Using a type of herpesvirus as a model system, Matthias Mann and colleagues, Max Planck Institute of Biochemistry, Martinsried, Germany, and their collaboration partners at the University of California, San Francisco, USA, have shown that the genome of this virus contains much more information than previously assumed. The genome of the herpesvirus had already been sequenced 20 years ago and it was thought theatby this all proteins that the virus produces could be predicted.
The scientists infected cells with herpesvirus and observed which proteins the virus produced inside the cell over a period of 72 hours. In order for proteins to be produced at all, the cell machinery must first make copies of the genetic material as intermediate products (RNA). Many novel RNA molecules which were in large part surprisingly short were discovered. The organization of information required for protein production in the virus genome was far more complex than previously assumed. Using mass spectrometry, the researchers were subsequently able to confirm directly the predicted viral proteins in the infected cell. This method enables an overview of the complete proteome of the virus-infected cell.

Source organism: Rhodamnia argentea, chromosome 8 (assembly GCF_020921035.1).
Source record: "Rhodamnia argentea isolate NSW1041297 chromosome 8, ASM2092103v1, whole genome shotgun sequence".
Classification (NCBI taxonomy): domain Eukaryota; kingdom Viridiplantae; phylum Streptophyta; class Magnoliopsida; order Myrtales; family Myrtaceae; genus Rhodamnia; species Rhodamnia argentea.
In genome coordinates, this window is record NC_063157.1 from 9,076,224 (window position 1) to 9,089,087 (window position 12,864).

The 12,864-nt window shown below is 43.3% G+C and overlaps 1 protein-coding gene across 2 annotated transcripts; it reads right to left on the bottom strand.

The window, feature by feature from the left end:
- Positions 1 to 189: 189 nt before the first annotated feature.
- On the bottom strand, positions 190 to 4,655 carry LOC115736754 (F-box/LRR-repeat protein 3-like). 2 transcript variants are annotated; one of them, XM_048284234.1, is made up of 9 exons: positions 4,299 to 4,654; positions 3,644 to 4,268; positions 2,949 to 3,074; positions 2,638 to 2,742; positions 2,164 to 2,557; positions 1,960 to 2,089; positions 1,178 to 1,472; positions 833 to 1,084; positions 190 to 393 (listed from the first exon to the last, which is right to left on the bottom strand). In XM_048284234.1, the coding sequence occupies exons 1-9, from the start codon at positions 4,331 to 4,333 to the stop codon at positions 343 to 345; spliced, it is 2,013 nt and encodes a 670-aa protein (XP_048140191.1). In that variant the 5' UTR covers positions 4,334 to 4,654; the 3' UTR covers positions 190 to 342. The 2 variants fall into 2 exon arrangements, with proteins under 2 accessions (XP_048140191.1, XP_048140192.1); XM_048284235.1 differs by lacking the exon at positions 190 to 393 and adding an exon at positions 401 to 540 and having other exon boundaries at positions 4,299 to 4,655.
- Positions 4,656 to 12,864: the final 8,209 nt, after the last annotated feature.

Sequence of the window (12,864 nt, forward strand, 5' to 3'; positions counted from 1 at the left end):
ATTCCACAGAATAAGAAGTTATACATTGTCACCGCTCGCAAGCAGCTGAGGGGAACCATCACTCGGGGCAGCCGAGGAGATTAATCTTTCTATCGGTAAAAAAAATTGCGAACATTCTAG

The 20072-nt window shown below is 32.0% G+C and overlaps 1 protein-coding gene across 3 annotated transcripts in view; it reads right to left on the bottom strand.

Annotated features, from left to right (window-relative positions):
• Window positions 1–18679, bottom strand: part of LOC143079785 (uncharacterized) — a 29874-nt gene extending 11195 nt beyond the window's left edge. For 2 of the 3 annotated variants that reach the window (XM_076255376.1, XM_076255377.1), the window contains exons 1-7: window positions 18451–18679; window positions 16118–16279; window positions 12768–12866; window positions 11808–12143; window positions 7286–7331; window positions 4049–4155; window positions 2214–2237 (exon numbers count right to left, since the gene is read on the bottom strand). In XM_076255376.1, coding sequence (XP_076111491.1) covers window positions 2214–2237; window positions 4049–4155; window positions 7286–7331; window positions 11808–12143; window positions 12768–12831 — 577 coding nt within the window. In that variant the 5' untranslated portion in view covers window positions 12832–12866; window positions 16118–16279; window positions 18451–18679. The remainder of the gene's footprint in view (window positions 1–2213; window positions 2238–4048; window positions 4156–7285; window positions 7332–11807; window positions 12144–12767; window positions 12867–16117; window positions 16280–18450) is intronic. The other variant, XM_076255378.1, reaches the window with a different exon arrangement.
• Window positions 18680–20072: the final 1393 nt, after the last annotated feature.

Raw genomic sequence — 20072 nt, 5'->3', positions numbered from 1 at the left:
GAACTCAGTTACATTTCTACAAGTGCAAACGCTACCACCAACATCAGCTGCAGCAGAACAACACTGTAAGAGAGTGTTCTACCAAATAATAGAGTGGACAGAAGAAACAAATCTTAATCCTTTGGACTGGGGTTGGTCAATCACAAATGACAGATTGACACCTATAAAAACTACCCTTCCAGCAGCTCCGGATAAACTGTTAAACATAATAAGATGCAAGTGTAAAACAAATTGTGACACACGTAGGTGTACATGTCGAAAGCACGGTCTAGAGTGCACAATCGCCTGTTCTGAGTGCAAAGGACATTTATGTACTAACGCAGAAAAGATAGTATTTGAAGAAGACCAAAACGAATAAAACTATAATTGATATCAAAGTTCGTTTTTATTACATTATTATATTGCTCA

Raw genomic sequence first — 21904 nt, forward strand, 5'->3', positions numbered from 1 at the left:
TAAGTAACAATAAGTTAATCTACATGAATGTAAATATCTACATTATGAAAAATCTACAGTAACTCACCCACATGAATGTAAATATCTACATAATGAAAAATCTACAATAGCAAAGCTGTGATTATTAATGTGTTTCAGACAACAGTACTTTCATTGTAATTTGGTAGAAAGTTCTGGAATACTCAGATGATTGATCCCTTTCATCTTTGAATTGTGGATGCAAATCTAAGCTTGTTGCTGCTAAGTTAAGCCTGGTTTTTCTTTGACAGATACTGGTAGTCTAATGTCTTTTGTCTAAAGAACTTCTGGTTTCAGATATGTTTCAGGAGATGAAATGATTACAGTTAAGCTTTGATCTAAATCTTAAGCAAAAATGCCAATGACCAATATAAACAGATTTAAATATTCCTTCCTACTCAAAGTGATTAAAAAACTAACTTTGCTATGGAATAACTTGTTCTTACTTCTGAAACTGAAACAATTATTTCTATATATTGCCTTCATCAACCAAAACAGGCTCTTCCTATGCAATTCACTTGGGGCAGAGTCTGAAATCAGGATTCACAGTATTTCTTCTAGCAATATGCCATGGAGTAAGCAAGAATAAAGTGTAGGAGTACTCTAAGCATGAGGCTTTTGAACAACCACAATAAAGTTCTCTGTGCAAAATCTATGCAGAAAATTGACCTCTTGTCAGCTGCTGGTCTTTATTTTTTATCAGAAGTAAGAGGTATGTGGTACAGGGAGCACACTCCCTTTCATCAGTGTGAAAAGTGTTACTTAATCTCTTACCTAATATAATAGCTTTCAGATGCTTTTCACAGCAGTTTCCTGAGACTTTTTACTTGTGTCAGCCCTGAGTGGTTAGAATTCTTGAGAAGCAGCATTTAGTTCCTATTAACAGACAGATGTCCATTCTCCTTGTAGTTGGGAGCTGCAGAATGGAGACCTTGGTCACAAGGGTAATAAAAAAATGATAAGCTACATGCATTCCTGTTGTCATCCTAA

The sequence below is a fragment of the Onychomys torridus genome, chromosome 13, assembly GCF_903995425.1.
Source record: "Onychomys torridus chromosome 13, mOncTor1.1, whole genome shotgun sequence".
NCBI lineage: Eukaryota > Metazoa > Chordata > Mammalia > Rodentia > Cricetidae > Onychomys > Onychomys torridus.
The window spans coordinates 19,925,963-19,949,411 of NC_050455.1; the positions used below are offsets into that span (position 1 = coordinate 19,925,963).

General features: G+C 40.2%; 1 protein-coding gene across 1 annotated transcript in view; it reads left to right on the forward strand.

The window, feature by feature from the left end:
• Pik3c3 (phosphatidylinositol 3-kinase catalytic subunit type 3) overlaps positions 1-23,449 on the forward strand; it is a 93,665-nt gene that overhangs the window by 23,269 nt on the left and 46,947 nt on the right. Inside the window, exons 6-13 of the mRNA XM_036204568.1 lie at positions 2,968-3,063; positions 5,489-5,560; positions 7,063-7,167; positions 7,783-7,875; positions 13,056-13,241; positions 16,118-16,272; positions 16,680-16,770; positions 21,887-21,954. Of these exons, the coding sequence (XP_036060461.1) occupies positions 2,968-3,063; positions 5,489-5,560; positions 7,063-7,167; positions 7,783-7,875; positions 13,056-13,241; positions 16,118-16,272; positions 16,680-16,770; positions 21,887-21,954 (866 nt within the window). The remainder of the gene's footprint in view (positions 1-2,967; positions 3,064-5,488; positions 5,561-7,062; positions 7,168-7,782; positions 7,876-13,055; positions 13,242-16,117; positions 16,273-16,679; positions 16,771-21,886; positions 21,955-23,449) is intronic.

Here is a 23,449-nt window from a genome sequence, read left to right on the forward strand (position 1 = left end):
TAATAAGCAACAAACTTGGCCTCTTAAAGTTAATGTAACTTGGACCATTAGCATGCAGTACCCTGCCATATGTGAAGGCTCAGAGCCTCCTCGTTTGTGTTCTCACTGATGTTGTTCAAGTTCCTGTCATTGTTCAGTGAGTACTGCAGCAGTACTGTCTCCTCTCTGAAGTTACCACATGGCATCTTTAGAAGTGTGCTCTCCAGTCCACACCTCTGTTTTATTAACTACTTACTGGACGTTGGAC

The results provide detailed insight into the complex mechanisms used by the virus and show that to understand the biology of the herpesvirus it is important to look at the products actually produced from the genome. Even human genes may be much more complex than the genome sequence itself indicates.
Image: © Max Planck Institute of Biochemistry/Kay Grünewald
- Max Planck Gesellschaft, Munich, Germany